Items of Note

From time to time, I like to take note of news items that I find or are sent to me for consideration. I have two of them for you today.

The first one came to me by way of my sister who lives in Corpus Christi, Texas. Many of you may have seen this item in the news and on cable news networks. The story of a pee wee football coach who assaulted the referee after being warned by the referee repeatedly to stop using profanity. When the coach was ejected from the game, he apparently went ballistic and went after and assaulted the ref. Having lived in the area many years ago, I can attest to the seriousness of local football teams, but this goes too far. The actions of the coach have been condemned. Generally this type of behavior is not isolated. One wonders why it took such an extreme act to take corrective action.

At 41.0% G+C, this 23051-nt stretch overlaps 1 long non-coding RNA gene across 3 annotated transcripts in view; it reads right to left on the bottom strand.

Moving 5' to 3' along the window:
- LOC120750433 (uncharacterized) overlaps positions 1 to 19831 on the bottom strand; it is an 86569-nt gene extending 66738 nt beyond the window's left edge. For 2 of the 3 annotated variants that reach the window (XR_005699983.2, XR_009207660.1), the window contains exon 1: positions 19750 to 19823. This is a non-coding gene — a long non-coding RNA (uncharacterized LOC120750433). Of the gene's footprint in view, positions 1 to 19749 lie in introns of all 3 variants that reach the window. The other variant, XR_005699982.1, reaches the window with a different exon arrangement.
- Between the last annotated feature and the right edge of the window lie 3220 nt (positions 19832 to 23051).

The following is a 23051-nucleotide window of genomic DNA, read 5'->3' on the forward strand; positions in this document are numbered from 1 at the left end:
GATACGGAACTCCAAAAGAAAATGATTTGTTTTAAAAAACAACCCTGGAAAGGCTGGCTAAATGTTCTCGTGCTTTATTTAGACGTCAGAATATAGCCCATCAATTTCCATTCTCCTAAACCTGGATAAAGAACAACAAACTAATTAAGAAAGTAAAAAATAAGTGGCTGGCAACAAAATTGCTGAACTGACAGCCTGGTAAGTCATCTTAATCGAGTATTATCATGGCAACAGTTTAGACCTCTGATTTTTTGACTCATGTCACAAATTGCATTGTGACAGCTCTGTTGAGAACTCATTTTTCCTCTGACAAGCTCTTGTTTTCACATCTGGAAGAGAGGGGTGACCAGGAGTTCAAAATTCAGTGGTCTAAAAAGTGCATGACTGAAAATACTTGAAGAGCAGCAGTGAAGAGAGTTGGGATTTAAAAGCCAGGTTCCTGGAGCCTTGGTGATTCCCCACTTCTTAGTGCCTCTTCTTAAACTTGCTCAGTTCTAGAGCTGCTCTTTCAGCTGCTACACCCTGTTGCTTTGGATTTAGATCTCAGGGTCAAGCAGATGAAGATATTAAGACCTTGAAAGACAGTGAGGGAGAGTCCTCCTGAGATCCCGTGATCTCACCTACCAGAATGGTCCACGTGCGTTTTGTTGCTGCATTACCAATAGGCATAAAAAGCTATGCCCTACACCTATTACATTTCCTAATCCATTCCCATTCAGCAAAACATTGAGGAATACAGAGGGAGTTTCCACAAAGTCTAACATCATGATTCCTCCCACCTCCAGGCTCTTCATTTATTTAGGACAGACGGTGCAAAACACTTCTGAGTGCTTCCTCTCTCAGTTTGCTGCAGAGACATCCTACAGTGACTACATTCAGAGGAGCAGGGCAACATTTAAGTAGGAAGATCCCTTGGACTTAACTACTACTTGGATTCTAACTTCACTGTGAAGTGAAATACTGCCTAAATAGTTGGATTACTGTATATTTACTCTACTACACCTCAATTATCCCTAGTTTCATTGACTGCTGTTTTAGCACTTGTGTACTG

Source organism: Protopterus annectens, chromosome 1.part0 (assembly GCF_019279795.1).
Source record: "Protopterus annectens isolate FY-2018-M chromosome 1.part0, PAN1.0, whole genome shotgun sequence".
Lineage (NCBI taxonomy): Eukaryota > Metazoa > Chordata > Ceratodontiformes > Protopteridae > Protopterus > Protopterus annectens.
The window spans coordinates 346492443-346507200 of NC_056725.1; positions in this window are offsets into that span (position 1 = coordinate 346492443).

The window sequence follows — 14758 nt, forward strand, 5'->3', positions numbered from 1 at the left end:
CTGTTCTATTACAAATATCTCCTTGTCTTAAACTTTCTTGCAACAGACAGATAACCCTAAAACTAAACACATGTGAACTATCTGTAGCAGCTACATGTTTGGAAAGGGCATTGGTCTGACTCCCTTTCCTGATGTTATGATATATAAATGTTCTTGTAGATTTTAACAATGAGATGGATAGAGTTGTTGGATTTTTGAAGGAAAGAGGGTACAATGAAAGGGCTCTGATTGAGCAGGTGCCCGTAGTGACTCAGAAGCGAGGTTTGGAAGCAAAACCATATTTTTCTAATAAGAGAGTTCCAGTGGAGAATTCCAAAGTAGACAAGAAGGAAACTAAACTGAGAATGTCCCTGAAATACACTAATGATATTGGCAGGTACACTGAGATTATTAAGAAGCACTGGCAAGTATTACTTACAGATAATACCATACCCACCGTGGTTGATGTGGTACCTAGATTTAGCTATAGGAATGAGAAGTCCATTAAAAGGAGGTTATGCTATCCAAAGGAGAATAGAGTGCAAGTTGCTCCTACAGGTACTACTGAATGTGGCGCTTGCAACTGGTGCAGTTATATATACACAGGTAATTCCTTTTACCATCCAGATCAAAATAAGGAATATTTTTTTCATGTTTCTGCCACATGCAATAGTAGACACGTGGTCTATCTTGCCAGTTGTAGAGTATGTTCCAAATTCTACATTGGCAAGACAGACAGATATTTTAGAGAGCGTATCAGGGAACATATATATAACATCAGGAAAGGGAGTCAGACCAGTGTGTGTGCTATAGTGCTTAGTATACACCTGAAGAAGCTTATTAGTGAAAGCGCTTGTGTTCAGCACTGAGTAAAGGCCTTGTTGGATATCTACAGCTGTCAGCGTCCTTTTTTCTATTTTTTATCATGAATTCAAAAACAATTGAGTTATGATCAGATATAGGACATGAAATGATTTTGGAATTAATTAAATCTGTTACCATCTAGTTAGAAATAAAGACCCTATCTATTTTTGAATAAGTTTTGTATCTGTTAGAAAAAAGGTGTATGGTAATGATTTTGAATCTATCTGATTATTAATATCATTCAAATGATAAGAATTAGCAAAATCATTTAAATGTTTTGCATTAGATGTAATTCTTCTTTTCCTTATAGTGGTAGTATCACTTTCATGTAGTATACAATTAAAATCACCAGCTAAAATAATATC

Second, a friend sent me this article from the Grand Island Daily Independent. The story reports that a district court judge throws out a plea agreement to sentence a convicted child molester to 28-30 years rather than the 2 year sentence worked out between the public defender and the prosecutor. The article reported that Judge James Livingston stated “Schaff’s lack of remorse and understanding of how his actions affected anyone other then himself underscores the danger he presents to children, Livingston said.”

Oftentimes it seems the Media reports the outlandish decisions rendered by judges around the country. Based on the facts listed in this article…there are still judges out there who take an objective view of those cases and are not afraid to make hard decisions.

As a disclosure statement, I do know Judge Livingston from my time spent working in Grand Island.

About Gary Smith

Chief Smith has served over 31 years in the criminal justice field. He is currently a consultant assisting public and private organizations better establish community goals and ethical conduct with the members of their organizations. Chief Smith serves as a facilitator, lecturer, professor and other capacities both inside and outside the criminal justice field.
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